I WAS never accustomed to alarms; I got used to having my aunt wake me up. When the rooster belts out its cock a doodle doo, everyone in the house would be preparing my things and my breakfast.
Seven years later, I never thought that I would wake up on my own every morning. The moment I turn off my alarm clock, eyes half-closed, I stand up and drag my feet towards my cup of salvation—coffee. I must be a grownup by now. I remember how my aunt wouldn’t let me drink coffee because it was only for grownups.
I’ve always been afraid to grow up. The freedom to do things on your own free will entails a lot of responsibility. I didn’t want to let go of my computer games because outside my room, things were complicated. However, nothing stays the same.
Last January, I was just a dishwasher in one of the restaurants in Tokyo. The scabs I had on my hands from doing the dishes have just healed. I am now an English teacher at two elementary schools also in Japan. I appreciate how life taught me to give value to hard work.
As an English teacher, I’ve been exposed to the educational system of Japan. I’m half Japanese but have stayed most of my life in the Philippines, until I finished college. My mom’s friends would often tell her that my degree is useless because when I come to Japan, I would just be a factory worker. There’s nothing bad about being a laborer, but having worked so hard to finish a degree, I know I’m capable of so much more.
As an English teacher, it’s part of my job to eat with the kids so they are exposed to a different language and culture. This brings back memories from when I was their age, naive and inquisitive. When I was a kid, I would gather my cousins in the veranda of our house. We played “classroom” and I took on the role of a teacher because I brought a stash of chalk from school.
I never thought that child’s play would become a reality because when I was in elementary and high school, I was often drowsy during class and got bullied because I was seen as a dimwit. I was almost expelled because not a week went by that I wasn’t involved in a brawl. If I were not a teacher, I’d probably be a UFC fighter.
Despite my dark past, I don’t regret anything. I wouldn’t change a thing, because my past taught me to be stronger than anyone else born with intelligence and popularity. I became an honor student during my senior year and was Sangguniang Kabataan (SK) chair. I was inspired by the animated movie “Ratatouille,” which proved that anyone can be somebody.
Through my struggles, I understood how it felt to be rejected and ostracized for being different. I realized that the only way to appreciate light is when it’s dark. My past taught me the value of humility, determination, and most of all, gratitude. When you have a grateful heart, the universe conspires to fulfill what you want.
I was just a dreamer when I wrote an article that was published last April. I went out of my comfort zone. Apparently, if I had listened to other people’s apprehensions, I would just be wondering now what my life would be like if I didn’t take a risk. From that moment, I stopped being a dreamer. I woke up and started working on making my dreams a reality.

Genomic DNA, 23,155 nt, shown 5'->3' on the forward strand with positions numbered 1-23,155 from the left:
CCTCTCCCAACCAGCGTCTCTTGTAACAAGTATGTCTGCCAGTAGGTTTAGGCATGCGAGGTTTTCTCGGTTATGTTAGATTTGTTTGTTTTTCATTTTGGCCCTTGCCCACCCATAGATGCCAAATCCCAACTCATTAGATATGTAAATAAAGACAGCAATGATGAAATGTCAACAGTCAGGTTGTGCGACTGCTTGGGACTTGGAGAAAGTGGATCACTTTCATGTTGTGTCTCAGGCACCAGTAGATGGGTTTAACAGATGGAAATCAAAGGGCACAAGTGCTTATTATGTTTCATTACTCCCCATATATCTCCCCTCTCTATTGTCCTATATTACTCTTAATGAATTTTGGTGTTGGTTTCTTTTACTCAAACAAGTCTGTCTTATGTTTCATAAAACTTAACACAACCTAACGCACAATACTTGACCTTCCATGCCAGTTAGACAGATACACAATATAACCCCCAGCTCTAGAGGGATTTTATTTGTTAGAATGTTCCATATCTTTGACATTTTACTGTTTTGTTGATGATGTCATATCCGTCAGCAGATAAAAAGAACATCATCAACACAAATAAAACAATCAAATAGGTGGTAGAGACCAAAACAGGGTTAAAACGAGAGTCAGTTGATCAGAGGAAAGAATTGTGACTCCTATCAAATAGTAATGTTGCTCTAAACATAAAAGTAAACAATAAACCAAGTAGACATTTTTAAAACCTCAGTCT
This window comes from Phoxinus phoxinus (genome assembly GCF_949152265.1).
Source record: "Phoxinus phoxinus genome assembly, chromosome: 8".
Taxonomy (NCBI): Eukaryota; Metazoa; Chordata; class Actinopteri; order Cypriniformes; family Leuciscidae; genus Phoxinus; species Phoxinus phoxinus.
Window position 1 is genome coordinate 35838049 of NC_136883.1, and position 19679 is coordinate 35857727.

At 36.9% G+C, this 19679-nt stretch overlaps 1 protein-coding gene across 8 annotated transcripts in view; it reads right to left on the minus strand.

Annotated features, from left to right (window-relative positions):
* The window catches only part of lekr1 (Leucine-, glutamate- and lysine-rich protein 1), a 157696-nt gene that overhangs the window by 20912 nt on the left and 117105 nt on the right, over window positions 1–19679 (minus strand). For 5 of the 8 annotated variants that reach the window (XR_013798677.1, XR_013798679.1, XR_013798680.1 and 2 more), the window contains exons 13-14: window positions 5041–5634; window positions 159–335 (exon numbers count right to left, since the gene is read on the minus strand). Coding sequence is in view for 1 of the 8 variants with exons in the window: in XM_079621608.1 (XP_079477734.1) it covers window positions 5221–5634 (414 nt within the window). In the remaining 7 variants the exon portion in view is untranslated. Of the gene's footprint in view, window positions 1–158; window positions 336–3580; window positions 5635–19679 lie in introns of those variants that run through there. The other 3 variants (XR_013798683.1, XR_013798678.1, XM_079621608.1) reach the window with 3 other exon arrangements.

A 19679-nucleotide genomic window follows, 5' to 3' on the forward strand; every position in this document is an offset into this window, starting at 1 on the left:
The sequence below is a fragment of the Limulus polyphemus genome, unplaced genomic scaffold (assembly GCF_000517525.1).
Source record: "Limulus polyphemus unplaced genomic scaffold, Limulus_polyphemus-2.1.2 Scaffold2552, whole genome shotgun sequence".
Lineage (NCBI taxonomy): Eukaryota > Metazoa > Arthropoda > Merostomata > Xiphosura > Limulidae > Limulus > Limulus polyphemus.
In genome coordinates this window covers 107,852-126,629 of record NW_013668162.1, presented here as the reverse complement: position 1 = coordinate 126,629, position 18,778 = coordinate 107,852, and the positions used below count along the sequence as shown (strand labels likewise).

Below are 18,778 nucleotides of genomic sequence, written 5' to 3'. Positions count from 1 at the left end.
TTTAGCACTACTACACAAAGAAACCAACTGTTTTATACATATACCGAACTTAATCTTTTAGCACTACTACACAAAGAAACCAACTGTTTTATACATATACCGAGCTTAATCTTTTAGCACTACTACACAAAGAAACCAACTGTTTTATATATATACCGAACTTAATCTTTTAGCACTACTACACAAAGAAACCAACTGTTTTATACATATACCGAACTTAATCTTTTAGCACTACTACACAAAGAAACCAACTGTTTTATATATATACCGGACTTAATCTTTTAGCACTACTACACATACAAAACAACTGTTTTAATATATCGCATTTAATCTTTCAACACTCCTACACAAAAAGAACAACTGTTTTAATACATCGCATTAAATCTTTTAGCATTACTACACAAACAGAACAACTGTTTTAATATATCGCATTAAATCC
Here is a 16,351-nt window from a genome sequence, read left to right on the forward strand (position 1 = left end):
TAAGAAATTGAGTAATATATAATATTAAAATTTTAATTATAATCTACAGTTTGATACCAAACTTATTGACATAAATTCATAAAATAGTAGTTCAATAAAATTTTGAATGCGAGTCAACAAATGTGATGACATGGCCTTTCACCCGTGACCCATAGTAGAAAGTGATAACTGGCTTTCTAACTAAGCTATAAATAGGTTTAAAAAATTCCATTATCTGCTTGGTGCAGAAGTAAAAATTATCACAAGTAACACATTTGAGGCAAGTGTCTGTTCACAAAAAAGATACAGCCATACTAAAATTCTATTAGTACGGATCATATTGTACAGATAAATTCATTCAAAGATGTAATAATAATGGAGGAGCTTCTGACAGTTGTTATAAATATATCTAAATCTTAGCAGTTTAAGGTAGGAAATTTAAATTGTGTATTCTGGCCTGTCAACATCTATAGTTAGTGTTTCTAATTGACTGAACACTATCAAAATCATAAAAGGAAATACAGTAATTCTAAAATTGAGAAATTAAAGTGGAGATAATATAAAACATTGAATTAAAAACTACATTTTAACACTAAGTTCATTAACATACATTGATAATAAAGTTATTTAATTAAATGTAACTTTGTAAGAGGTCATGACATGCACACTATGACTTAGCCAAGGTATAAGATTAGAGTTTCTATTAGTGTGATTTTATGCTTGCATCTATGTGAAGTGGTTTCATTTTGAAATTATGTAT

People fear change, yet few know that it’s a privilege to people who use it well. Always remember that nothing lasts forever except change. I’ve experienced all the seasons of the year since I started living in Japan; similarly, people, places and stories are always changing.
Time and tardiness
Another lesson I want to share is about time and tardiness. Once, I experienced being late because I rode the wrong train. I had no choice but to ride a taxi from one side of Tokyo to the other just so I could make it on time (note: “on time” is considered “late” to Japanese people). I was in my coat and tie paired with formal shoes when I ran frantically towards my destination.
The point is, bad circumstances are inevitable, yet you can have some control over what you want to happen next by owning up to your mistake and doing better next time. Time is gold, which is why nobody should suffer in waiting.
To my elementary teacher who always reminded everybody in class that values are caught and not taught, your words have made me who I am today. “The Ugly Duckling” is a story told at school, and I’m proud to say I was one. To my very first teacher, my mom, I wouldn’t be the person I am today without your open-mindedness and the values that you inculcated in me.
I’m proud of my mom. A high school graduate, she worked hard as an overseas Filipino worker (OFW) to support me and my brothers. She’s living proof that a diploma isn’t necessary to raise a well-bred brood. I was raised to show respect and gratitude to people who helped us.
To Kuya Tristhan, who has always considered me family, I don’t know where I would be now without you. To my co-workers in Shiseido Restaurant, thank you for the months of fruitful experience that made be better.
In the end, your life is your own story. The decisions you make now will take you to your destiny, and that’s why you have to choose wisely. Society may interfere with your preferences, but if you fail, society won’t take the blame. Remember to follow what your heart desires, but make sure to bring your brains.